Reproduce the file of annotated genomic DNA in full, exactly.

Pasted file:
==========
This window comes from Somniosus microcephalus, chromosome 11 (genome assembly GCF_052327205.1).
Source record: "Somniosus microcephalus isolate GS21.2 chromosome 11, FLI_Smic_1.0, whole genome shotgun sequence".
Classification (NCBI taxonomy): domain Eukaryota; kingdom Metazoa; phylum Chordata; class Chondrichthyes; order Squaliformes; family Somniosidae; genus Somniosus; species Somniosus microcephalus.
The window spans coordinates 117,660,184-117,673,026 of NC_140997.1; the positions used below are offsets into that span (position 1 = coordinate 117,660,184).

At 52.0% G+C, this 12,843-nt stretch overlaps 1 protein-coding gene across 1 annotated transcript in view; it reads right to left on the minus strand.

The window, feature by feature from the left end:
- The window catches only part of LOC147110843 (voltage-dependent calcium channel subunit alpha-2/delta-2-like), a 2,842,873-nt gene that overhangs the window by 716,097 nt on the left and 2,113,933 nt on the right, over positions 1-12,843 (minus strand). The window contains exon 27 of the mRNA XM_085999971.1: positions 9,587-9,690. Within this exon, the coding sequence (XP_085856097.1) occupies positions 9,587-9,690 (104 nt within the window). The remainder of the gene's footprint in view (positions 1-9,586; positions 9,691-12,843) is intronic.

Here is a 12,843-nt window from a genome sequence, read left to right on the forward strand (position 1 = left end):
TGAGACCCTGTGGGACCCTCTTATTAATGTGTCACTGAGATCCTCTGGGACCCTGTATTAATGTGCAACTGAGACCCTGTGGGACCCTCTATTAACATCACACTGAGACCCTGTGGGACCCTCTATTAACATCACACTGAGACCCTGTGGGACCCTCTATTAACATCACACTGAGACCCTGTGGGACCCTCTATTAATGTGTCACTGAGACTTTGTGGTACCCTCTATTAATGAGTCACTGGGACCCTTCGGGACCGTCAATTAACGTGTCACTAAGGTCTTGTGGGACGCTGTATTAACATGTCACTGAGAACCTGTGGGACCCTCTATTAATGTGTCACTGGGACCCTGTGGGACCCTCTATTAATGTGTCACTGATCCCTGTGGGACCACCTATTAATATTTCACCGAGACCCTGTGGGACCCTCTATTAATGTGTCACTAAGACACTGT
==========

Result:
This window comes from Somniosus microcephalus, chromosome 11 (genome assembly GCF_052327205.1).
Source record: "Somniosus microcephalus isolate GS21.2 chromosome 11, FLI_Smic_1.0, whole genome shotgun sequence".
Classification (NCBI taxonomy): domain Eukaryota; kingdom Metazoa; phylum Chordata; class Chondrichthyes; order Squaliformes; family Somniosidae; genus Somniosus; species Somniosus microcephalus.
The window spans coordinates 117,660,184-117,673,026 of NC_140997.1; the positions used below are offsets into that span (position 1 = coordinate 117,660,184).

At 52.0% G+C, this 12,843-nt stretch overlaps 1 protein-coding gene across 1 annotated transcript in view; it reads right to left on the minus strand.

The window, feature by feature from the left end:
- The window catches only part of LOC147110843 (voltage-dependent calcium channel subunit alpha-2/delta-2-like), a 2,842,873-nt gene that overhangs the window by 716,097 nt on the left and 2,113,933 nt on the right, over positions 1-12,843 (minus strand). The window contains exon 27 of the mRNA XM_085999971.1: positions 9,587-9,690. Within this exon, the coding sequence (XP_085856097.1) occupies positions 9,587-9,690 (104 nt within the window). The remainder of the gene's footprint in view (positions 1-9,586; positions 9,691-12,843) is intronic.

Here is a 12,843-nt window from a genome sequence, read left to right on the forward strand (position 1 = left end):
TGAGACCCTGTGGGACCCTCTTATTAATGTGTCACTGAGATCCTCTGGGACCCTGTATTAATGTGCAACTGAGACCCTGTGGGACCCTCTATTAACATCACACTGAGACCCTGTGGGACCCTCTATTAACATCACACTGAGACCCTGTGGGACCCTCTATTAACATCACACTGAGACCCTGTGGGACCCTCTATTAATGTGTCACTGAGACTTTGTGGTACCCTCTATTAATGAGTCACTGGGACCCTTCGGGACCGTCAATTAACGTGTCACTAAGGTCTTGTGGGACGCTGTATTAACATGTCACTGAGAACCTGTGGGACCCTCTATTAATGTGTCACTGGGACCCTGTGGGACCCTCTATTAATGTGTCACTGATCCCTGTGGGACCACCTATTAATATTTCACCGAGACCCTGTGGGACCCTCTATTAATGTGTCACTAAGACACTGT